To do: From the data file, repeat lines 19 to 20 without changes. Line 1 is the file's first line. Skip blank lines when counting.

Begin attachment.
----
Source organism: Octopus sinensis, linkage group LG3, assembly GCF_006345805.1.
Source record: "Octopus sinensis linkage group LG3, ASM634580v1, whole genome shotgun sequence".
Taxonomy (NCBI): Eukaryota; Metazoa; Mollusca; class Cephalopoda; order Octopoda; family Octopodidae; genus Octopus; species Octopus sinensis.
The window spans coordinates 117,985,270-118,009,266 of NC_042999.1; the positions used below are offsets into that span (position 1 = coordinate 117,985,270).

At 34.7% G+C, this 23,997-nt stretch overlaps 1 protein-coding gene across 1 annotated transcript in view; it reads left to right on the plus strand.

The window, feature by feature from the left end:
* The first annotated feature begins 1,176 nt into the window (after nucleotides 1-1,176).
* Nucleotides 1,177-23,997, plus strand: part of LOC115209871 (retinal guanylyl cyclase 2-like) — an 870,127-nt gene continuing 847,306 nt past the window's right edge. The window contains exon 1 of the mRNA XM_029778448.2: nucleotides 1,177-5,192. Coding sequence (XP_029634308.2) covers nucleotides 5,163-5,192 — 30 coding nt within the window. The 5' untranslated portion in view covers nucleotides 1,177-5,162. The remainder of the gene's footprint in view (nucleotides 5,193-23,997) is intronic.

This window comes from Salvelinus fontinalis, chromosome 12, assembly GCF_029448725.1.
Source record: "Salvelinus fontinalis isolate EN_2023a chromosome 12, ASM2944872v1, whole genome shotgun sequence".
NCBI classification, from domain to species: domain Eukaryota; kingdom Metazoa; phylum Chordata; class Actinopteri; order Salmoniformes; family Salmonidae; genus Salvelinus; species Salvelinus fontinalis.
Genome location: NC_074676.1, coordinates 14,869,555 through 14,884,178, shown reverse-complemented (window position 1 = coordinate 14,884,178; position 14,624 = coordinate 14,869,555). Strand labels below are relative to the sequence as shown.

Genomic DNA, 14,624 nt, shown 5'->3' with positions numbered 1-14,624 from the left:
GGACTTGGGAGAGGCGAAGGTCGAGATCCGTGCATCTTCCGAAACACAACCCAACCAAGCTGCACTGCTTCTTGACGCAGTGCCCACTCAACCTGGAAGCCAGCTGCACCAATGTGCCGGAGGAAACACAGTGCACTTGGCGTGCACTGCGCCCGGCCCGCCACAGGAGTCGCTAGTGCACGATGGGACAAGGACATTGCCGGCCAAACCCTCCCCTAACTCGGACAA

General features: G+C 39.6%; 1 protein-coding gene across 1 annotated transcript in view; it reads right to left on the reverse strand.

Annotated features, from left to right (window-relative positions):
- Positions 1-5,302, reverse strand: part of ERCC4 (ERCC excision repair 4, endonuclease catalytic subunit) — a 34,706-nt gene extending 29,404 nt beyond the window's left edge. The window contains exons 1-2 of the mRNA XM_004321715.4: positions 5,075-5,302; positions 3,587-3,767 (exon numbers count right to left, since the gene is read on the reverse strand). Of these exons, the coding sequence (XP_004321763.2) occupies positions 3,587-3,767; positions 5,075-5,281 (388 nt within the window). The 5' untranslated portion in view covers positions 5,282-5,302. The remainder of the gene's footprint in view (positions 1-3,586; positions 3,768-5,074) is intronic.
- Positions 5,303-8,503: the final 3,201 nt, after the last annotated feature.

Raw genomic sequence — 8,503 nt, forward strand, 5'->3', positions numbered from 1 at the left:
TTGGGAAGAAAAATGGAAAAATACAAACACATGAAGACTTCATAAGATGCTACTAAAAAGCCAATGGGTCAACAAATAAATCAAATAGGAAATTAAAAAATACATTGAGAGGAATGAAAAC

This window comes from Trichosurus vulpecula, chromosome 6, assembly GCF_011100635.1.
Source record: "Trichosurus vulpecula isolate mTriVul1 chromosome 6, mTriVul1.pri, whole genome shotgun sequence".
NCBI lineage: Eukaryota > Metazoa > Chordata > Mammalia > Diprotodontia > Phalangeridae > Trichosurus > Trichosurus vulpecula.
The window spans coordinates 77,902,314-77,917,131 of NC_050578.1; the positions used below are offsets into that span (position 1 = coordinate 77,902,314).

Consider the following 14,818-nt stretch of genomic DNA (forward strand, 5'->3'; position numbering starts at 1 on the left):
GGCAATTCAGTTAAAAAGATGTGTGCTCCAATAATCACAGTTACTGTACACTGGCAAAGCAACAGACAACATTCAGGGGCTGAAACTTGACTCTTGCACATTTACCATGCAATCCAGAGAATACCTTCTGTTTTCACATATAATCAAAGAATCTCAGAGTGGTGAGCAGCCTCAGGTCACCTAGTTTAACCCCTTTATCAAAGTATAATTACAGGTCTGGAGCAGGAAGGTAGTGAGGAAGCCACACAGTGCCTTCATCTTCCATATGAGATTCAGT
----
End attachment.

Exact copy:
Raw genomic sequence — 8,503 nt, forward strand, 5'->3', positions numbered from 1 at the left:
TTGGGAAGAAAAATGGAAAAATACAAACACATGAAGACTTCATAAGATGCTACTAAAAAGCCAATGGGTCAACAAATAAATCAAATAGGAAATTAAAAAATACATTGAGAGGAATGAAAAC